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Parents may think of stress as being an adult concern, yet statistics obtained from the American Psychological Association show that stress affects children as well. Around one-fifth of children say they worry a lot about issues such as doing well in school, getting into good colleges and their family’s finances. It is therefore vital for children to learn stress-busting techniques from the time they are young. Spending time at an outdoor camp can help kids hone a skill they can use to calm themselves down naturally: mindfulness.
Mindfulness is often associated with meditation yet there are many other ways to achieve it. Mindfulness simply involves trying to keep the mind ‘in the present moment’. Sometimes, children can try to fight against tough emotions like fear or worry, yet doing so only results in further anxiety. Mindfulness invites them to accept difficult thoughts and emotions while realizing that everything is impermanent, and the worries they have now will no longer be relevant another day. Mindfulness can be experienced in many ways: through cognitive behavioral therapy, controlled breathing, and yoga. For kids though, a great introduction to mindfulness is time spent in nature.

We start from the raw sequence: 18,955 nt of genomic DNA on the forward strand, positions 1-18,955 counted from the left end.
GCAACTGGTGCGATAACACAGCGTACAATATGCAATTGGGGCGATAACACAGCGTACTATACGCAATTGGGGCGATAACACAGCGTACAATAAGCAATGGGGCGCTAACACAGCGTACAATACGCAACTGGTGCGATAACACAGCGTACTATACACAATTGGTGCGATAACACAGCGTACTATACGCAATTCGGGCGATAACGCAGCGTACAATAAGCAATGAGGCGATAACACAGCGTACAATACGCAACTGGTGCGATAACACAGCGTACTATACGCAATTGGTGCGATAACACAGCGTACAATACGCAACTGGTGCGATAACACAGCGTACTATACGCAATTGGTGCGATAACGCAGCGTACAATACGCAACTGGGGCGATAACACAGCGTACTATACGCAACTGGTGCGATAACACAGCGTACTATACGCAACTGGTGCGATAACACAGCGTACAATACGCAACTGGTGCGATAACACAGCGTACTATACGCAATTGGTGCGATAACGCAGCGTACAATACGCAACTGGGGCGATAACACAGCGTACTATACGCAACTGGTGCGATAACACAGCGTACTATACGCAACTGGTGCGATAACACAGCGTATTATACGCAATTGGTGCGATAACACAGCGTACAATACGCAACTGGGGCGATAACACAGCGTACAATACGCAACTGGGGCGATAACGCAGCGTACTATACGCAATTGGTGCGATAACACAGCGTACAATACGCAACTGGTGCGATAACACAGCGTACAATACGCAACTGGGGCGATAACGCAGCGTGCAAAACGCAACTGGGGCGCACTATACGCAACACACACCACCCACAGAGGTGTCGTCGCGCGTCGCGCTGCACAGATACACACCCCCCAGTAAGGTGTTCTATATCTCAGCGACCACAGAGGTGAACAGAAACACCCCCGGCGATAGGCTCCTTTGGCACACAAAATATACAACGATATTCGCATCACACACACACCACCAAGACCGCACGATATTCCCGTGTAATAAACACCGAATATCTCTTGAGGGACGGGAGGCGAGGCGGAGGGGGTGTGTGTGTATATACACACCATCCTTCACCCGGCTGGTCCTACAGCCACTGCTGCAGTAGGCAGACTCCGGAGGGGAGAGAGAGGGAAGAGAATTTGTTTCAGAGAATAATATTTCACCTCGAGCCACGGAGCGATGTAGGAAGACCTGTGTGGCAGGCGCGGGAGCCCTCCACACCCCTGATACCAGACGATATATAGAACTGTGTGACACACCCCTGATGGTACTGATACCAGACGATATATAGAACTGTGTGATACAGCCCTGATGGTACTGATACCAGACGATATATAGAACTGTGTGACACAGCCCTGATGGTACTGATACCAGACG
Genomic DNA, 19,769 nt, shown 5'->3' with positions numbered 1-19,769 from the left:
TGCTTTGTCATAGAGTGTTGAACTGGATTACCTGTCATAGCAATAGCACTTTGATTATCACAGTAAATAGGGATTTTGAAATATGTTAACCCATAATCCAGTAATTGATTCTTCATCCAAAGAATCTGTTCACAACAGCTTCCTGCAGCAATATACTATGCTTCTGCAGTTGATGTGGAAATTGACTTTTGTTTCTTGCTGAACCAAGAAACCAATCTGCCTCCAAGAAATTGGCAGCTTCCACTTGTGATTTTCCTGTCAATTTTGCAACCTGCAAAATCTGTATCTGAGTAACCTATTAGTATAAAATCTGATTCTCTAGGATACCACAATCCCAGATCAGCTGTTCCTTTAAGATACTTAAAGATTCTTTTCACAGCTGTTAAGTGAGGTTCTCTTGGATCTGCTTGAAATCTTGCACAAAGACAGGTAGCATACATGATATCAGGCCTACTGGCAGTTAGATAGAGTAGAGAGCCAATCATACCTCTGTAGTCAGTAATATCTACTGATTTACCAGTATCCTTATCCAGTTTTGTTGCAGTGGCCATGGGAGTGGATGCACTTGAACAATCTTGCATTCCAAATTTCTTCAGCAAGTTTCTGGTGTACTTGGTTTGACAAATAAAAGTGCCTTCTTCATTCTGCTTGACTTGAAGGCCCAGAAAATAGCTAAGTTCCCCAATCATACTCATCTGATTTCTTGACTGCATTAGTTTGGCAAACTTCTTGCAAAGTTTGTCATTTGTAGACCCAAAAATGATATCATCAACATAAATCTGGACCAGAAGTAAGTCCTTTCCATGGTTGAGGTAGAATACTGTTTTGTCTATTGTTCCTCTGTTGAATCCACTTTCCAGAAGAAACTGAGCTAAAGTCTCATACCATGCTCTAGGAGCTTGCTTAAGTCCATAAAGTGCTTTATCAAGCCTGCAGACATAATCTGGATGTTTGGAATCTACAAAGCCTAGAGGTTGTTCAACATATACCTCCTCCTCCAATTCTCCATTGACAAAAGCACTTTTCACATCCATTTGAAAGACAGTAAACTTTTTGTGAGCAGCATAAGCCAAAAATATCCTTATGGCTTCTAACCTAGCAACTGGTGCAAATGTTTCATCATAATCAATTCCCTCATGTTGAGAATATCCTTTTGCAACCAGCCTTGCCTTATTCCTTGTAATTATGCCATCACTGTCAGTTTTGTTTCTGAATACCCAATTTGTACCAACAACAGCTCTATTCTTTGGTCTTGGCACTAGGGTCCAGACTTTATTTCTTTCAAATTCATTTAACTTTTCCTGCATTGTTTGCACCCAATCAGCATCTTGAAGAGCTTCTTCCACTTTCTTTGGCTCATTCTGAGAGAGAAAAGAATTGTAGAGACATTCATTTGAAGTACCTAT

Kids carry out a host of fun activities while at camp but one activity that will give them a taste of mindfulness is ‘forest bathing’. This practice is all the rage in Japan, where it is called ‘shinrin yoku’. It is as simple as walking through a lush forest or green area and trying to open as many senses as possible to the beauty of the surroundings. Thus, kids can be encouraged to listen to the sound of leaves rustling beneath their feet, or to touch the bark of a tree. They can open their minds to the sounds of birds and insects, and simply sit and enjoy looking at ancient trees and starry skies. In this state, it is easy to experience greater mental clarity and to put worries and stresses into perspective.
If you ever doubted the extent to which nature can help reduce stress, research into recent studies that prove its power. Field studies carried out at the Human Environment Research Lab have found that time spends outdoors connects human beings to each other and the world at large. It enables kids to talk to others. Other studies have shown that it promotes a more positive mood, as well as psychological wellbeing, meaningfulness, and vitality. Nature reduces the heart rate, blood pressure, and muscle tension, but it also significantly reduces levels of stress.
If your child is stressed because of school or sporting expectations, nature can be a godsend in terms of helping them see their problems in greater perspective. Nature lowers stress, increases our attention span, and helps us communicate with friends. It is an excellent setting to perform outdoor beginners’ yoga, to breathe, or simply to take in the majesty of Mother Nature.